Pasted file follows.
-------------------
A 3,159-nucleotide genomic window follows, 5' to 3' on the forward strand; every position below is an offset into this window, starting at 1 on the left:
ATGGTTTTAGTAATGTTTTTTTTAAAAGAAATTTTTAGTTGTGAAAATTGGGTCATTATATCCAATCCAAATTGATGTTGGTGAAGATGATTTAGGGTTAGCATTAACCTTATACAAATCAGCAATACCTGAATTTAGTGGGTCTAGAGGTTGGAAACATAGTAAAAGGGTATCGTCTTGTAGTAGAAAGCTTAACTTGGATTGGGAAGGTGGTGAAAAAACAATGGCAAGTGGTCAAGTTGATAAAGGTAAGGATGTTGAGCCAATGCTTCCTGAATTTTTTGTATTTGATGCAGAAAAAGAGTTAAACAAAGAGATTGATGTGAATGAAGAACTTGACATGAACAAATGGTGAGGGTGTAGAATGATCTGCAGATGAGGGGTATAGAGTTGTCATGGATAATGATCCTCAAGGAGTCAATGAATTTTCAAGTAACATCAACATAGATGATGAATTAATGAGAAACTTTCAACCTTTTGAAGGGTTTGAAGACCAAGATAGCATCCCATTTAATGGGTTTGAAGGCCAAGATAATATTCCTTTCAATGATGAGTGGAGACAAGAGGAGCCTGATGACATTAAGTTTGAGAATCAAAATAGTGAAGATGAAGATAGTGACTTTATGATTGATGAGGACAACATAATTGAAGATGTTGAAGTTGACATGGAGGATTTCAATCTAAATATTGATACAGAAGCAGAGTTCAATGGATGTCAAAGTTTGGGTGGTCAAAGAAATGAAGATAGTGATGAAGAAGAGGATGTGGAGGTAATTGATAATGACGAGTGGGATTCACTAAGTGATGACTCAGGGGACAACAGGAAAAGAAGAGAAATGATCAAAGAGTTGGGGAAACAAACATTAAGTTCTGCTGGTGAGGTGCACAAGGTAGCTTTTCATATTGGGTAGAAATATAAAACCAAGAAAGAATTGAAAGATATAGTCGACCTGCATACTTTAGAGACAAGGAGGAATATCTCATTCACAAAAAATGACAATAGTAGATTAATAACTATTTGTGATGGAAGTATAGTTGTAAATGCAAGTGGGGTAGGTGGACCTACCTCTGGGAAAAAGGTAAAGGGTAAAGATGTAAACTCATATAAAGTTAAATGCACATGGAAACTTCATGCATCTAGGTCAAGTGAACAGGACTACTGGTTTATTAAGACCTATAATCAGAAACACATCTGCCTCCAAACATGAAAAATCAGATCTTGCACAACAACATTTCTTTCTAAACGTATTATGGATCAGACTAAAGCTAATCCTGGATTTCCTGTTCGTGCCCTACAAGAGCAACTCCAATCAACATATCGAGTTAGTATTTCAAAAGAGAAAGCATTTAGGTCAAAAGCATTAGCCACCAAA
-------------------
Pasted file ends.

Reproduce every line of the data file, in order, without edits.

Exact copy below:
A 3,159-nucleotide genomic window follows, 5' to 3' on the forward strand; every position below is an offset into this window, starting at 1 on the left:
ATGGTTTTAGTAATGTTTTTTTTAAAAGAAATTTTTAGTTGTGAAAATTGGGTCATTATATCCAATCCAAATTGATGTTGGTGAAGATGATTTAGGGTTAGCATTAACCTTATACAAATCAGCAATACCTGAATTTAGTGGGTCTAGAGGTTGGAAACATAGTAAAAGGGTATCGTCTTGTAGTAGAAAGCTTAACTTGGATTGGGAAGGTGGTGAAAAAACAATGGCAAGTGGTCAAGTTGATAAAGGTAAGGATGTTGAGCCAATGCTTCCTGAATTTTTTGTATTTGATGCAGAAAAAGAGTTAAACAAAGAGATTGATGTGAATGAAGAACTTGACATGAACAAATGGTGAGGGTGTAGAATGATCTGCAGATGAGGGGTATAGAGTTGTCATGGATAATGATCCTCAAGGAGTCAATGAATTTTCAAGTAACATCAACATAGATGATGAATTAATGAGAAACTTTCAACCTTTTGAAGGGTTTGAAGACCAAGATAGCATCCCATTTAATGGGTTTGAAGGCCAAGATAATATTCCTTTCAATGATGAGTGGAGACAAGAGGAGCCTGATGACATTAAGTTTGAGAATCAAAATAGTGAAGATGAAGATAGTGACTTTATGATTGATGAGGACAACATAATTGAAGATGTTGAAGTTGACATGGAGGATTTCAATCTAAATATTGATACAGAAGCAGAGTTCAATGGATGTCAAAGTTTGGGTGGTCAAAGAAATGAAGATAGTGATGAAGAAGAGGATGTGGAGGTAATTGATAATGACGAGTGGGATTCACTAAGTGATGACTCAGGGGACAACAGGAAAAGAAGAGAAATGATCAAAGAGTTGGGGAAACAAACATTAAGTTCTGCTGGTGAGGTGCACAAGGTAGCTTTTCATATTGGGTAGAAATATAAAACCAAGAAAGAATTGAAAGATATAGTCGACCTGCATACTTTAGAGACAAGGAGGAATATCTCATTCACAAAAAATGACAATAGTAGATTAATAACTATTTGTGATGGAAGTATAGTTGTAAATGCAAGTGGGGTAGGTGGACCTACCTCTGGGAAAAAGGTAAAGGGTAAAGATGTAAACTCATATAAAGTTAAATGCACATGGAAACTTCATGCATCTAGGTCAAGTGAACAGGACTACTGGTTTATTAAGACCTATAATCAGAAACACATCTGCCTCCAAACATGAAAAATCAGATCTTGCACAACAACATTTCTTTCTAAACGTATTATGGATCAGACTAAAGCTAATCCTGGATTTCCTGTTCGTGCCCTACAAGAGCAACTCCAATCAACATATCGAGTTAGTATTTCAAAAGAGAAAGCATTTAGGTCAAAAGCATTAGCCACCAAA